In our denomination, all churches are required to adopt three creeds into their statement of faith. Those three are from the time of the early church, and are the Apostles Creed (2nd century), the Nicene Creed (4th century), and the Definition of Chalcedon (5th century).
If all the great figures of history were little pinpricks of light, small twinkling stars, Christ arrived 2,000 years ago as something of a supernova. His life, death, burial and resurrection transformed everything, and those who accepted the reality of that manifestation of divine grace still had to grapple with (and grapple with for centuries) how to talk about it. The basic outlines of the gospel story were set down in the Apostles Creed, but there were still questions. By the 4th century, the Church rightly insisted on the full deity of Jesus Christ (as well as His full humanity). But that created another question—what was the relationship of this deity to this humanity, and so that was addressed by Chalcedon.
This is why we recite the Definition of Chalcedon during Advent, and so this Advent season I am going to be showing the scriptural case for certain aspects of this Creed, as well as the importance of those elements. Today we are going to consider the crucial doctrine of the virgin birth— “as regards his manhood begotten, for us men and for our salvation, of Mary the Virgin” (Chalcedon).
“Therefore the Lord himself shall give you a sign; Behold, a virgin shall conceive, and bear a son, and shall call his name Immanuel” (Isaiah 7:14).
“But while he thought on these things, behold, the angel of the Lord appeared unto him in a dream, saying, Joseph, thou son of David, fear not to take unto thee Mary thy wife: for that which is conceived in her is of the Holy Ghost. And she shall bring forth a son, and thou shalt call his name JESUS: for he shall save his people from their sins. Now all this was done, that it might be fulfilled which was spoken of the Lord by the prophet, saying, Behold, a virgin shall be with child, and shall bring forth a son, and they shall call his name Emmanuel, which being interpreted is, God with us. Then Joseph being raised from sleep did as the angel of the Lord had bidden him, and took unto him his wife: And knew her not till she had brought forth her firstborn son: and he called his name JESUS” (Matthew 1:20–25).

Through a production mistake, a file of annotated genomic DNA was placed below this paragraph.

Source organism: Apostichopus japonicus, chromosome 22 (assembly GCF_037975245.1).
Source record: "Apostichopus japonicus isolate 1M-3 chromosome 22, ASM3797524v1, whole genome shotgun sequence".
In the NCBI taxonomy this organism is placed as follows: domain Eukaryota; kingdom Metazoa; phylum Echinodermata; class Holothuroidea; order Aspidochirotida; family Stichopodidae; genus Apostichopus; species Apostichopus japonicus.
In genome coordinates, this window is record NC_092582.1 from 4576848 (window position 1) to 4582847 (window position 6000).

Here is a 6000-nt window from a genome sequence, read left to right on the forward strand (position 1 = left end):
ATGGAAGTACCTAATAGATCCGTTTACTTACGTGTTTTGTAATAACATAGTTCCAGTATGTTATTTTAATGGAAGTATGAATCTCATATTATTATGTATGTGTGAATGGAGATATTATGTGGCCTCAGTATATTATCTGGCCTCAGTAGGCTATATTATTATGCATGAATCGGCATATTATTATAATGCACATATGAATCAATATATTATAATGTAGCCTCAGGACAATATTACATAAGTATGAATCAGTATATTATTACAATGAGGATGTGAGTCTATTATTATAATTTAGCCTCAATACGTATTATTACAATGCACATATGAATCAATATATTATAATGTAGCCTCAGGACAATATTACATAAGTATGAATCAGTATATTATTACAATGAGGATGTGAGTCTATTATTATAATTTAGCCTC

Summary of the Text
In the passage from Isaiah, the word rendered as virgin is almah, which can mean either virgin or young woman. And in Isaiah’s case, with regard to its immediate fulfillment, the sign that he was offering to King Ahaz was a sign that involved a young woman and her young child, not a virgin. Before this child (who was to be conceived and born in the ordinary way) was able to choose the good and refuse evil, the adversaries that Ahaz was worried about would be gone. That means this child was to be delivered by a young woman, and the sign would be what happened to the enemies of Ahaz. More than a few have pointed at this and said that it shows that the Christian insistence on a virgin birth for Christ is simply a pious superstition, tagged on later. But there was actually a double fulfillment involved, as Matthew shows us.